Kevin Lee is back, focused and intent upon proving himself the best in the world

If Kevin Lee had retired following his last bout, a win on March 11, 2022, over Diego Sanchez at Khabib Nurmagomedov’s Eagle FC, 10 years from now he’d be remembered as a talented fighter who had an excellent career.

He’s 19-7, finished 11 of his 19 wins, defeated outstanding fighters like Michael Chiesa and Edson Barboza and fought for a world title.

Those who were there for his career, though, might view it a bit differently.

Lee is an abundantly talented fighter, one of the most physically gifted in the UFC during his time. But for all those skills, he never truly put it together. He wasn’t the fighter many who have watched him closely and, honestly, he himself expected he’d become.

Lee, though, didn’t retire and he re-signed with the UFC after being unceremoniously cut following an Aug. 28, 2021, loss to Daniel Rodriguez at Apex in Las Vegas.

It’s a different Lee, though, who will make the walk at Apex on Saturday for his first bout in 15 months to fight Rinat Fakhretdinov.

Asked why he wasn’t able to reach the lofty expectations his physical gifts suggested he should, Lee sounded an optimistic tone.

“For starters, I’m only 30 years old and I feel like I’m just coming into my prime,” Lee said. “The last few years I’ve been dealing with injuries and even that last fight in the UFC, I felt it was rushed [because I was coming off] an injury. Sometimes, these things take time for your body to catch up. But now is the right time for my next stint in the UFC.

“Before you look up, I’ll be on top of the mountain. But it’s a process and these things can take time.”

Lee had two knee surgeries after a loss to Charles Oliveira in Brasilia, Brazil, in 2020 right before the pandemic. Even now, he questions himself for taking the Rodriguez fight. He wasn’t ready for it, he said, but did it almost out of rote.

He believed in himself so much that he said yes to any bout he was offered. As he looks back, that machismo or whatever it was that led him to say yes wound up costing him big time.

“That was a bad period for me, and I don’t even try to hide that fact,” he said of the time in 2020 and 2021 when he lost to Oliveira, had his surgeries and then accepted the Rodriguez fight. “After my fight with Charles, when I needed the two knee surgeries, there was just a lot going on, man. When you have those surgeries and they give you those pain pills, I … I was in a dark place. Honestly, I never should have taken that fight. I did it out of habit and trying to make things happen.”

LAS VEGAS, NEVADA - AUGUST 28: Kevin Lee prepares to fight Daniel Rodriguez in a welterweight fight during the UFC Fight Night event at UFC APEX on August 28, 2021 in Las Vegas, Nevada. (Photo by Chris Unger/Zuffa LLC)

Veteran Kevin Lee has rejoined the UFC after one bout with Khabib Nurmagomedov’s Eagle FC and will face Rinat Fakhretdinov on Saturday at UFC Vegas 76 at Apex in Las Vegas. (Chris Unger/Getty Images)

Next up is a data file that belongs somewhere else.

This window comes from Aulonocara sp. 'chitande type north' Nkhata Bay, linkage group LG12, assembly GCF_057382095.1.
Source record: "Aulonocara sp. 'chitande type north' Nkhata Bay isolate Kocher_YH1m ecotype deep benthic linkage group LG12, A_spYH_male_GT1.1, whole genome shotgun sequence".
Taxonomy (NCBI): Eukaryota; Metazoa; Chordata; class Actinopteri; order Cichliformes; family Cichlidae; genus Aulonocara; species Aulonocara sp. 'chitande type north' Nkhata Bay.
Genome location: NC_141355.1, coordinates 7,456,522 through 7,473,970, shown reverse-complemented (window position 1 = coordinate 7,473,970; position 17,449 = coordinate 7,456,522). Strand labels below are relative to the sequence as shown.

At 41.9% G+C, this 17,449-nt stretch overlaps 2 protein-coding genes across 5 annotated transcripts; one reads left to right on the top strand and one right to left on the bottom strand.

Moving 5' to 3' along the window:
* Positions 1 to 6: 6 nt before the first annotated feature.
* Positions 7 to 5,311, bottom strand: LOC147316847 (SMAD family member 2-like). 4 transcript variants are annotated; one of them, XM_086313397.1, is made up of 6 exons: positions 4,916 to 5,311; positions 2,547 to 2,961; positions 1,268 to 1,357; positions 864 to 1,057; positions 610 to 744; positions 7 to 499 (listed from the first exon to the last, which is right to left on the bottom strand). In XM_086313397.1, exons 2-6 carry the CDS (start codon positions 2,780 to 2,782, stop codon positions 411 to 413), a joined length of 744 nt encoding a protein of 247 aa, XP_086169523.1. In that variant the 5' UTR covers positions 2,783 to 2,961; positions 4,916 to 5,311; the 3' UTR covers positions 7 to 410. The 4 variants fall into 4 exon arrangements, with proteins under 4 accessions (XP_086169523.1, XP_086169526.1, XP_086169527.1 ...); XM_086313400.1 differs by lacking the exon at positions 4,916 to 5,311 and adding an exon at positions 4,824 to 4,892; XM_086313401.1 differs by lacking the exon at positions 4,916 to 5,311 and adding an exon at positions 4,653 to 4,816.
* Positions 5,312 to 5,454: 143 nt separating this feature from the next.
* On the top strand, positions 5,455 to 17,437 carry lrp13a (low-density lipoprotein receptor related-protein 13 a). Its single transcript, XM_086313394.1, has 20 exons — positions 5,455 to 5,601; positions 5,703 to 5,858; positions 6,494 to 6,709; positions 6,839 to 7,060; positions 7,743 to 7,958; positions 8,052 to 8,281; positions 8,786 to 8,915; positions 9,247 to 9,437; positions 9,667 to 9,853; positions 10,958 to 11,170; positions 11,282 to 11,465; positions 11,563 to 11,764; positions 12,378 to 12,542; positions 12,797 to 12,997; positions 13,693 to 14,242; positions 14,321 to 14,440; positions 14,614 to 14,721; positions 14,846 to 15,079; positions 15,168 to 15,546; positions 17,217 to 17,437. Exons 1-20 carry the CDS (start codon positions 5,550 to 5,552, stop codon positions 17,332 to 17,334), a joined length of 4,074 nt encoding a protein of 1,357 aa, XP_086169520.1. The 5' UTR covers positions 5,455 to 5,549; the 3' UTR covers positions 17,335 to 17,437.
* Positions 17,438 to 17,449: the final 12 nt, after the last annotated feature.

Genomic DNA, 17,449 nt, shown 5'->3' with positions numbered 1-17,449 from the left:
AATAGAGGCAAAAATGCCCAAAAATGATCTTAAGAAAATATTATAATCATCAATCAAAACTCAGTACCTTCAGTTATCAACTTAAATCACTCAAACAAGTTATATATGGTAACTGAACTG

He joined Nurmagomedov’s Eagle FC after losing to Rodriguez and defeated the veteran Sanchez. Now, 15 months later, he’s healthy, in a better headspace and feeling like it’s the right time for the start of his second act.

He knows he’s in tough. When a reporter suggested he couldn’t pronounce Fakhretdinov’s last name, Lee laughed and noted it could be a source of pressure.

“I just learned how to pronounce it this week, to be honest with you, but that’s one of those things which adds some pressure,” Lee said. “Not a lot of people know about him, especially in the States. He doesn’t really speak English. He’s not that braggadocious, but when you look at his skill set, he’s almost kind of like Khamzat Chimaev. He’s really, really aggressive, real strong and knows how to go out there and get a W.

“It’s a lot of pressure on me to show he isn’t in my league. I’m in an odd spot. I’m supposed to win this fight, but at the same time, I’m an underdog. I see a lot of people doubting me for this fight. I need to step in there and put on a good game. He’s tough, but I have to show I’m in a different league.”

It will be one of the great redemption stories in the UFC if he’s able to get all the way back and win a title. He joined the UFC in 2014, more than two years before the company was sold for over $4 billion, and was quickly anointed a future star.

He lost a bout in 2017 to Tony Ferguson for the interim lightweight belt, and hasn’t gotten back to that point since. He had plenty of ups and downs along the way, but said he always knew in his heart he’d eventually get to prove to the masses what he’d always believed about himself.

“It’s not that I ever doubted myself, but there was this hump and it just didn’t seem like I was able to get over it,” Lee said. “I want to prove to myself that I can. Doubt isn’t the right word for it … because I never doubted my abilities. I have always known what I can do. I’ve been in there with the best in the world, in the cage and out of the cage, and I know who I am and where I stack up.

“I don’t need anyone or anything to tell me that, but there have been times when I’ve been my own roadblock. Now, though I’m laser-focused on being the best fighter in the world.”